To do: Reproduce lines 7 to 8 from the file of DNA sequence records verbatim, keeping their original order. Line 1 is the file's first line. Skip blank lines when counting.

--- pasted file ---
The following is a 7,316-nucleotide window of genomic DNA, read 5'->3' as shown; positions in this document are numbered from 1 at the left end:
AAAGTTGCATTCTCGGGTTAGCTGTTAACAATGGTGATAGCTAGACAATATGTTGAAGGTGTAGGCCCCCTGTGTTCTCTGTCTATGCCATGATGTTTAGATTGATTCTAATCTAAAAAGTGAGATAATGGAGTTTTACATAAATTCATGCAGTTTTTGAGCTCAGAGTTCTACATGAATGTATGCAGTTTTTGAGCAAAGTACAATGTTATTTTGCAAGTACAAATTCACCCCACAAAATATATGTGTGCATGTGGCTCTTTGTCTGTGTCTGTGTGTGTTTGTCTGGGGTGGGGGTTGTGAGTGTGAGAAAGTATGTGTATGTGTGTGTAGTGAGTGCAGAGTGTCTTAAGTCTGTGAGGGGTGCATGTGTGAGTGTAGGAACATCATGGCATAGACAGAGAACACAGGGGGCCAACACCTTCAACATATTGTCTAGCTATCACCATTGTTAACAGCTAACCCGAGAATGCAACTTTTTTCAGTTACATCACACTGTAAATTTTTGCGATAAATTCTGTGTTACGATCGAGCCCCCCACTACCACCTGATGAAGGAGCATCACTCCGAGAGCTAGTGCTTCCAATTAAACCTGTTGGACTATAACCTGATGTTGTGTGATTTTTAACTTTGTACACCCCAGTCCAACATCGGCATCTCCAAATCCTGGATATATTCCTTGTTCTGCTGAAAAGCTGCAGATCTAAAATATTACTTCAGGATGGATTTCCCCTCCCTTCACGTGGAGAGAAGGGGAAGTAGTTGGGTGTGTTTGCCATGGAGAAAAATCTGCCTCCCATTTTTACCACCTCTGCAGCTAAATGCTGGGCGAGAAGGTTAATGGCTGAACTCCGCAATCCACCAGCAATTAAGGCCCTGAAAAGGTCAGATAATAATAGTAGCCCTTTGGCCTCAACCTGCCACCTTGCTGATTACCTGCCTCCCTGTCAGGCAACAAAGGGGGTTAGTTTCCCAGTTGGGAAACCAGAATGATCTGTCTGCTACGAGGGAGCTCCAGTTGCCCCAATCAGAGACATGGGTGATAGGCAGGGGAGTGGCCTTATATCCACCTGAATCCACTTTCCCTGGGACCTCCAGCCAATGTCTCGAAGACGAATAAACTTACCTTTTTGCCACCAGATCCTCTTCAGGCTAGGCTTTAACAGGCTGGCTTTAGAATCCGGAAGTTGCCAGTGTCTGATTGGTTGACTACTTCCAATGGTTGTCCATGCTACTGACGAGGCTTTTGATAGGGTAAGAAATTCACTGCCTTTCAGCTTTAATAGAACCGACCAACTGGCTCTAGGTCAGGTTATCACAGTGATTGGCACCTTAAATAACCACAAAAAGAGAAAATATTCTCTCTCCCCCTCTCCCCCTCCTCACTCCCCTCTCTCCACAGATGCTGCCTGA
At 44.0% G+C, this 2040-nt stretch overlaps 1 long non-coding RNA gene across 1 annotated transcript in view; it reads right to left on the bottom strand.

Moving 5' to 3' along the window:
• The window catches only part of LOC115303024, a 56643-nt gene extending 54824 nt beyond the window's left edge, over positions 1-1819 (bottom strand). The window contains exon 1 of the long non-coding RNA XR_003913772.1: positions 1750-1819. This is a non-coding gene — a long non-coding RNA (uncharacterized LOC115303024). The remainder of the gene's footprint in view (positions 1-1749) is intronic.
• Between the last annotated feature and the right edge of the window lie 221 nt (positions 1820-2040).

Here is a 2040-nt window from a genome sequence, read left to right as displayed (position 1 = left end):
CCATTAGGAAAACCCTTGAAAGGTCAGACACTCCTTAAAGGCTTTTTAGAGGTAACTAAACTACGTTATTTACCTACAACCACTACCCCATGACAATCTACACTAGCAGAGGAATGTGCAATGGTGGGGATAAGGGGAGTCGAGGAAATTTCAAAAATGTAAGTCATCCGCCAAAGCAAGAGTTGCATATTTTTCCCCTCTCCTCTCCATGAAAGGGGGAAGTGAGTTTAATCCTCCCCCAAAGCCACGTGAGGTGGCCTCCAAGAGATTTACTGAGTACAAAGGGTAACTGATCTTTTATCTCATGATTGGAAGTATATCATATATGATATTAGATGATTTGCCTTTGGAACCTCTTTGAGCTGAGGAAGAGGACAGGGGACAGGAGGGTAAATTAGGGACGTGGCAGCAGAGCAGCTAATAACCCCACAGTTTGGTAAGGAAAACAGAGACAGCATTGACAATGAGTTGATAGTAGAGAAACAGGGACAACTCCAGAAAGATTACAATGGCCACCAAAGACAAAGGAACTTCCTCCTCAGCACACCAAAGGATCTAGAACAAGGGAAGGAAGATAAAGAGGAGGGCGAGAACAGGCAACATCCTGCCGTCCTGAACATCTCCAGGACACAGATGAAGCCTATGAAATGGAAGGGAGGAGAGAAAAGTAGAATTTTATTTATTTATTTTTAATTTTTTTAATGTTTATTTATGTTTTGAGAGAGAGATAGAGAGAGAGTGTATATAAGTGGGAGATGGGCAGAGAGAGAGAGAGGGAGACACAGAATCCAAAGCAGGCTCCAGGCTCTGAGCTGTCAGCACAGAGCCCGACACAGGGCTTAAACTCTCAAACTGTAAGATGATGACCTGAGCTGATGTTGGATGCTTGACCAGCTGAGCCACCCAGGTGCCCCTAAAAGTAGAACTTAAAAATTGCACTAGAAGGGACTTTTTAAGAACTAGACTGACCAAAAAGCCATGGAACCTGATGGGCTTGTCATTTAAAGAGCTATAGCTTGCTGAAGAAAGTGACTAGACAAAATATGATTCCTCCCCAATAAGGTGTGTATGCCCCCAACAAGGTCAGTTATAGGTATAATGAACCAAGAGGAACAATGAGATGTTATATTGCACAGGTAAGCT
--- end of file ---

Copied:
Here is a 2040-nt window from a genome sequence, read left to right as displayed (position 1 = left end):
CCATTAGGAAAACCCTTGAAAGGTCAGACACTCCTTAAAGGCTTTTTAGAGGTAACTAAACTACGTTATTTACCTACAACCACTACCCCATGACAATCTACACTAGCAGAGGAATGTGCAATGGTGGGGATAAGGGGAGTCGAGGAAATTTCAAAAATGTAAGTCATCCGCCAAAGCAAGAGTTGCATATTTTTCCCCTCTCCTCTCCATGAAAGGGGGAAGTGAGTTTAATCCTCCCCCAAAGCCACGTGAGGTGGCCTCCAAGAGATTTACTGAGTACAAAGGGTAACTGATCTTTTATCTCATGATTGGAAGTATATCATATATGATATTAGATGATTTGCCTTTGGAACCTCTTTGAGCTGAGGAAGAGGACAGGGGACAGGAGGGTAAATTAGGGACGTGGCAGCAGAGCAGCTAATAACCCCACAGTTTGGTAAGGAAAACAGAGACAGCATTGACAATGAGTTGATAGTAGAGAAACAGGGACAACTCCAGAAAGATTACAATGGCCACCAAAGACAAAGGAACTTCCTCCTCAGCACACCAAAGGATCTAGAACAAGGGAAGGAAGATAAAGAGGAGGGCGAGAACAGGCAACATCCTGCCGTCCTGAACATCTCCAGGACACAGATGAAGCCTATGAAATGGAAGGGAGGAGAGAAAAGTAGAATTTTATTTATTTATTTTTAATTTTTTTAATGTTTATTTATGTTTTGAGAGAGAGATAGAGAGAGAGTGTATATAAGTGGGAGATGGGCAGAGAGAGAGAGAGGGAGACACAGAATCCAAAGCAGGCTCCAGGCTCTGAGCTGTCAGCACAGAGCCCGACACAGGGCTTAAACTCTCAAACTGTAAGATGATGACCTGAGCTGATGTTGGATGCTTGACCAGCTGAGCCACCCAGGTGCCCCTAAAAGTAGAACTTAAAAATTGCACTAGAAGGGACTTTTTAAGAACTAGACTGACCAAAAAGCCATGGAACCTGATGGGCTTGTCATTTAAAGAGCTATAGCTTGCTGAAGAAAGTGACTAGACAAAATATGATTCCTCCCCAATAAGGTGTGTATGCCCCCAACAAGGTCAGTTATAGGTATAATGAACCAAGAGGAACAATGAGATGTTATATTGCACAGGTAAGCT